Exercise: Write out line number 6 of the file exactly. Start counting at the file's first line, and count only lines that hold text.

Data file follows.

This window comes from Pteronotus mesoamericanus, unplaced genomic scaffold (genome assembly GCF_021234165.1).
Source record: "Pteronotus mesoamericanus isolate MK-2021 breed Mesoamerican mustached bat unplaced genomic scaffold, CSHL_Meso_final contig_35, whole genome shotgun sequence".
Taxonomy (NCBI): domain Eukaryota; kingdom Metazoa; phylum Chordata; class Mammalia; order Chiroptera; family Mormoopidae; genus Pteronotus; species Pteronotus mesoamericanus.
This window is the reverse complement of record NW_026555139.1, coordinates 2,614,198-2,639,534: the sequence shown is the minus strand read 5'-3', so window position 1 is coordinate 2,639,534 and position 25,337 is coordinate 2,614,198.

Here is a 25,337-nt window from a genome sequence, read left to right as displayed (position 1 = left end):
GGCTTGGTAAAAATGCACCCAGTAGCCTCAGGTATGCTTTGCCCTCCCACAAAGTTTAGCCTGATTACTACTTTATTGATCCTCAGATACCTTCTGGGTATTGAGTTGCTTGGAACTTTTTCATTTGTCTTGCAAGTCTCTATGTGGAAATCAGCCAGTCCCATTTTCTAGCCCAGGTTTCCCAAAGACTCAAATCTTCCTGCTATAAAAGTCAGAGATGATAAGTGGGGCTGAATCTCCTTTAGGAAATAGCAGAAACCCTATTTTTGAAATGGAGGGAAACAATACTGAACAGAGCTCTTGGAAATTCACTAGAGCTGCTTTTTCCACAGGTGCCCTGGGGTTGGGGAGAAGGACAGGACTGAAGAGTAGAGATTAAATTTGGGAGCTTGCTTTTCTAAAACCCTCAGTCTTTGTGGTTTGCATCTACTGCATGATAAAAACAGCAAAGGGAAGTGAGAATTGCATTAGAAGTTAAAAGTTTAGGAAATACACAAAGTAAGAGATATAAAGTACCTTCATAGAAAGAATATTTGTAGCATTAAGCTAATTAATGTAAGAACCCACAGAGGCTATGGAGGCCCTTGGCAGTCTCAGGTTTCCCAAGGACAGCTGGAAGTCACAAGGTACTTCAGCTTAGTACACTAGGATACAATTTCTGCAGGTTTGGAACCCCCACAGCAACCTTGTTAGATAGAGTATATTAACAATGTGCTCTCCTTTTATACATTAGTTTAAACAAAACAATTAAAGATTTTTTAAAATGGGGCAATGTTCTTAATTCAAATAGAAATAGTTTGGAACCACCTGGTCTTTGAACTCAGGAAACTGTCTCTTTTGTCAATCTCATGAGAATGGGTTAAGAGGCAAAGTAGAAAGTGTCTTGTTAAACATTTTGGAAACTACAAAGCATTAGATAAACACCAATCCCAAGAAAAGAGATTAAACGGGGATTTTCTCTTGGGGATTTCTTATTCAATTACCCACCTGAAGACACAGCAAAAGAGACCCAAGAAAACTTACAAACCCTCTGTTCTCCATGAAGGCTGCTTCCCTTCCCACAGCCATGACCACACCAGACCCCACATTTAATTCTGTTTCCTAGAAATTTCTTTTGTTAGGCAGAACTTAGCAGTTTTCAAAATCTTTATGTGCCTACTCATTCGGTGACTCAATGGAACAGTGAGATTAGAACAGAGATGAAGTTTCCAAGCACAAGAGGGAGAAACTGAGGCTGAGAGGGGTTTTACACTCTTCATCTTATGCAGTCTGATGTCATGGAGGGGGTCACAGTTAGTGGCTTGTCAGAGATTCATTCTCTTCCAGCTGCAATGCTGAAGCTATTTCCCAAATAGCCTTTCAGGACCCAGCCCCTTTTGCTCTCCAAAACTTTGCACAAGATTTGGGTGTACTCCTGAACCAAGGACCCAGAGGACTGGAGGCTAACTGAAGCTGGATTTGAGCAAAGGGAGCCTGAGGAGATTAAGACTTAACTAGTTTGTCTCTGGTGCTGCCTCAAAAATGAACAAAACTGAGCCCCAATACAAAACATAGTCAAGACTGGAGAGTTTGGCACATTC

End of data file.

GGCTTGGTAAAAATGCACCCAGTAGCCTCAGGTATGCTTTGCCCTCCCACAAAGTTTAGCCTGATTACTACTTTATTGATCCTCAGATACCTTCTGGGTATTGAGTTGCTTGGAACTTTTTCATTTGTCTTGCAAGTCTCTATGTGGAAATCAGCCAGTCCCATTTTCTAGCCCAGGTTTCCCAAAGACTCAAATCTTCCTGCTATAAAAGTCAGAGATGATAAGTGGGGCTGAATCTCCTTTAGGAAATAGCAGAAACCCTATTTTTGAAATGGAGGGAAACAATACTGAACAGAGCTCTTGGAAATTCACTAGAGCTGCTTTTTCCACAGGTGCCCTGGGGTTGGGGAGAAGGACAGGACTGAAGAGTAGAGATTAAATTTGGGAGCTTGCTTTTCTAAAACCCTCAGTCTTTGTGGTTTGCATCTACTGCATGATAAAAACAGCAAAGGGAAGTGAGAATTGCATTAGAAGTTAAAAGTTTAGGAAATACACAAAGTAAGAGATATAAAGTACCTTCATAGAAAGAATATTTGTAGCATTAAGCTAATTAATGTAAGAACCCACAGAGGCTATGGAGGCCCTTGGCAGTCTCAGGTTTCCCAAGGACAGCTGGAAGTCACAAGGTACTTCAGCTTAGTACACTAGGATACAATTTCTGCAGGTTTGGAACCCCCACAGCAACCTTGTTAGATAGAGTATATTAACAATGTGCTCTCCTTTTATACATTAGTTTAAACAAAACAATTAAAGATTTTTTAAAATGGGGCAATGTTCTTAATTCAAATAGAAATAGTTTGGAACCACCTGGTCTTTGAACTCAGGAAACTGTCTCTTTTGTCAATCTCATGAGAATGGGTTAAGAGGCAAAGTAGAAAGTGTCTTGTTAAACATTTTGGAAACTACAAAGCATTAGATAAACACCAATCCCAAGAAAAGAGATTAAACGGGGATTTTCTCTTGGGGATTTCTTATTCAATTACCCACCTGAAGACACAGCAAAAGAGACCCAAGAAAACTTACAAACCCTCTGTTCTCCATGAAGGCTGCTTCCCTTCCCACAGCCATGACCACACCAGACCCCACATTTAATTCTGTTTCCTAGAAATTTCTTTTGTTAGGCAGAACTTAGCAGTTTTCAAAATCTTTATGTGCCTACTCATTCGGTGACTCAATGGAACAGTGAGATTAGAACAGAGATGAAGTTTCCAAGCACAAGAGGGAGAAACTGAGGCTGAGAGGGGTTTTACACTCTTCATCTTATGCAGTCTGATGTCATGGAGGGGGTCACAGTTAGTGGCTTGTCAGAGATTCATTCTCTTCCAGCTGCAATGCTGAAGCTATTTCCCAAATAGCCTTTCAGGACCCAGCCCCTTTTGCTCTCCAAAACTTTGCACAAGATTTGGGTGTACTCCTGAACCAAGGACCCAGAGGACTGGAGGCTAACTGAAGCTGGATTTGAGCAAAGGGAGCCTGAGGAGATTAAGACTTAACTAGTTTGTCTCTGGTGCTGCCTCAAAAATGAACAAAACTGAGCCCCAATACAAAACATAGTCAAGACTGGAGAGTTTGGCACATTC